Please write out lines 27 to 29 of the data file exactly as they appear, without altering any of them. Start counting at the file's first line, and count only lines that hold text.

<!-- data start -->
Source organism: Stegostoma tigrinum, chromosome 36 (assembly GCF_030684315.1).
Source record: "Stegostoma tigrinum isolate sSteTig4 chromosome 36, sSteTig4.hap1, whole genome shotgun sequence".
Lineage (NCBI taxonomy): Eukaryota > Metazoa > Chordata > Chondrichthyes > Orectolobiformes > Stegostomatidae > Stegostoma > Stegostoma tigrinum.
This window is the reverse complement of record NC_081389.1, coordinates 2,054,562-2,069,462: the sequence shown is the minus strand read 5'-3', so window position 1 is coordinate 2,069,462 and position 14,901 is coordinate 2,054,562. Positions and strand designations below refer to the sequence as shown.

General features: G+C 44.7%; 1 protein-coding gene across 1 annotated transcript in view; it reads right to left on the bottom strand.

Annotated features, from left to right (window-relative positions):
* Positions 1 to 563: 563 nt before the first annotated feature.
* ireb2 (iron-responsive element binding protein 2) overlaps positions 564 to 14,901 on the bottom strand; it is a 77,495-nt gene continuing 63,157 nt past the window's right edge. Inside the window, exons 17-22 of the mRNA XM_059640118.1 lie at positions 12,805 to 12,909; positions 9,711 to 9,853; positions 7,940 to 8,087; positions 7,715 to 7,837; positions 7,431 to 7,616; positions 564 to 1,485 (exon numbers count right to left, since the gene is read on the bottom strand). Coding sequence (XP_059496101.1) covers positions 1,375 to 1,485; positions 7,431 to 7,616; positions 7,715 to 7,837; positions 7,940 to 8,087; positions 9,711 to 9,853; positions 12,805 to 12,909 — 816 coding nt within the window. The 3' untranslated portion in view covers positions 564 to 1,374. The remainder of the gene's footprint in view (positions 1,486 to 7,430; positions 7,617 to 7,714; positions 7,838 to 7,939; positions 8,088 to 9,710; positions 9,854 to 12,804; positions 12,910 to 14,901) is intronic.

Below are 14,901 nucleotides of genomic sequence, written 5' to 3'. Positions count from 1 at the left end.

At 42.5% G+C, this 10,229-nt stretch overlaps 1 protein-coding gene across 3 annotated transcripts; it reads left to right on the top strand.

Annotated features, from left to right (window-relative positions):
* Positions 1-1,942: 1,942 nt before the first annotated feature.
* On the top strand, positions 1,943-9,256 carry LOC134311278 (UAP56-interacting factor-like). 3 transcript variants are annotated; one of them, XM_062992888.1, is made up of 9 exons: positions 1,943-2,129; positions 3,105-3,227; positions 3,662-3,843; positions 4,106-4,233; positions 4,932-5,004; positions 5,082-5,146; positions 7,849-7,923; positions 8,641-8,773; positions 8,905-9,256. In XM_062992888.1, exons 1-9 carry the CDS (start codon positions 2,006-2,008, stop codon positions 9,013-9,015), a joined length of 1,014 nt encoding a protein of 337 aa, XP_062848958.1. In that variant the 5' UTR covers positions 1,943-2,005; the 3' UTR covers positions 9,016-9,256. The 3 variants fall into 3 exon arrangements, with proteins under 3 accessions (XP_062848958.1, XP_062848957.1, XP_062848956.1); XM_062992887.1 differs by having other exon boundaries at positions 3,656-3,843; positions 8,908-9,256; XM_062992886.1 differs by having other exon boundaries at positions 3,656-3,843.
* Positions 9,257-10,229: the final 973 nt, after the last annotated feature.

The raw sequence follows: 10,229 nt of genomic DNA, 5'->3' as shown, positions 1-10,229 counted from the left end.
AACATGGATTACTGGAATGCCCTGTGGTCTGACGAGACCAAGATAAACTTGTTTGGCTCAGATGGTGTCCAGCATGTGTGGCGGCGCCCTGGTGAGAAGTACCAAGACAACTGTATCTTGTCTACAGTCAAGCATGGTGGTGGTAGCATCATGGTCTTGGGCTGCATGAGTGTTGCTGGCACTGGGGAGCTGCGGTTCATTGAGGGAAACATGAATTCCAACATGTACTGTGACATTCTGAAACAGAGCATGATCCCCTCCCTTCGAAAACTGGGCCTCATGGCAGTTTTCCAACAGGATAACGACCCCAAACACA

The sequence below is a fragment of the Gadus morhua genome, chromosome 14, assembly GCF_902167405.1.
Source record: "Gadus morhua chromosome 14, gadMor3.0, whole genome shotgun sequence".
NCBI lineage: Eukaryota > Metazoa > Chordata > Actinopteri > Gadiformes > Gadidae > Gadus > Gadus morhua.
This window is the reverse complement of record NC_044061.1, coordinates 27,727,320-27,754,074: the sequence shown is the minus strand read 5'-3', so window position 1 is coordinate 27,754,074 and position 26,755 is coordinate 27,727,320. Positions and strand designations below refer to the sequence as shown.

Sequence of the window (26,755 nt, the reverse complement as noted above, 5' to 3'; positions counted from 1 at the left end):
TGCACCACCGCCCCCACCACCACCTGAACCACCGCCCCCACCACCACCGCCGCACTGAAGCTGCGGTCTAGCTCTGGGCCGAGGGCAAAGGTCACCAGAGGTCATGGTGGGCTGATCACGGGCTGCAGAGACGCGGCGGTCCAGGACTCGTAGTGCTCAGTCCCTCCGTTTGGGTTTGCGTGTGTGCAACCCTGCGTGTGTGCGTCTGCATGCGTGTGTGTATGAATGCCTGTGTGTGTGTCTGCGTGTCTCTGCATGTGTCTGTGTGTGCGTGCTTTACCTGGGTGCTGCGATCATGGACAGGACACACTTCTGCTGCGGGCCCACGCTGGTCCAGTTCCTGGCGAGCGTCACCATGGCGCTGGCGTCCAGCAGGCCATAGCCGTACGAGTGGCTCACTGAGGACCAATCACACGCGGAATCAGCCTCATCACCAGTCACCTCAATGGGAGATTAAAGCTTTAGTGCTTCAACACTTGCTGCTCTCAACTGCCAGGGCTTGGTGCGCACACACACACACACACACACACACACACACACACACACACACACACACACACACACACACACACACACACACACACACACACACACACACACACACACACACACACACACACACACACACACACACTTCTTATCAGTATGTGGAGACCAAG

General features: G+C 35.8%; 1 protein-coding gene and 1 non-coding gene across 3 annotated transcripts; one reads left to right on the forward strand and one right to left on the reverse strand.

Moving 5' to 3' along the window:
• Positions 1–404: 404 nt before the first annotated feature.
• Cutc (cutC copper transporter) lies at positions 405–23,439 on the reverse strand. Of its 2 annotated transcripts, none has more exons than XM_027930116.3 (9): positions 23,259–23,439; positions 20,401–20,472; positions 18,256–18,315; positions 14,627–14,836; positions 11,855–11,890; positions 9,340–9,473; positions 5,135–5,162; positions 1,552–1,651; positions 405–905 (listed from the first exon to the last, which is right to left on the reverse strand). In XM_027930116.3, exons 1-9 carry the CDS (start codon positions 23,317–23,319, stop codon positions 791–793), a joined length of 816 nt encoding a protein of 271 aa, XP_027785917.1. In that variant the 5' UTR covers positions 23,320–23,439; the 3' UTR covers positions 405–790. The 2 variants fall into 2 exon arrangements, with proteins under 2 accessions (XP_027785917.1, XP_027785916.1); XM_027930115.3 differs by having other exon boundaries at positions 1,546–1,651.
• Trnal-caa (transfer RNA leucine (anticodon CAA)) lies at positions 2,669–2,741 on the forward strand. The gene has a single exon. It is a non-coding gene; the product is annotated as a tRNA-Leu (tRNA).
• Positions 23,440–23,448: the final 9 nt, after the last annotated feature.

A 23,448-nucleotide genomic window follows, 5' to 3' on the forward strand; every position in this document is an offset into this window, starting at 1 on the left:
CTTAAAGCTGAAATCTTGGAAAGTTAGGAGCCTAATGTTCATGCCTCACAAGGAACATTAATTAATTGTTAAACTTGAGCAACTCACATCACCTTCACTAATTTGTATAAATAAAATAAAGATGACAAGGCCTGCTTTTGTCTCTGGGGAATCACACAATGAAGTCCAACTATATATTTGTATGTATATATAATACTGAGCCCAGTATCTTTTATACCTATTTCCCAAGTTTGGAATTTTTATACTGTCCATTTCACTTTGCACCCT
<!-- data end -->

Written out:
• Trnal-caa (transfer RNA leucine (anticodon CAA)) lies at positions 2,669–2,741 on the forward strand. The gene has a single exon. It is a non-coding gene; the product is annotated as a tRNA-Leu (tRNA).
• Positions 23,440–23,448: the final 9 nt, after the last annotated feature.

A 23,448-nucleotide genomic window follows, 5' to 3' on the forward strand; every position in this document is an offset into this window, starting at 1 on the left: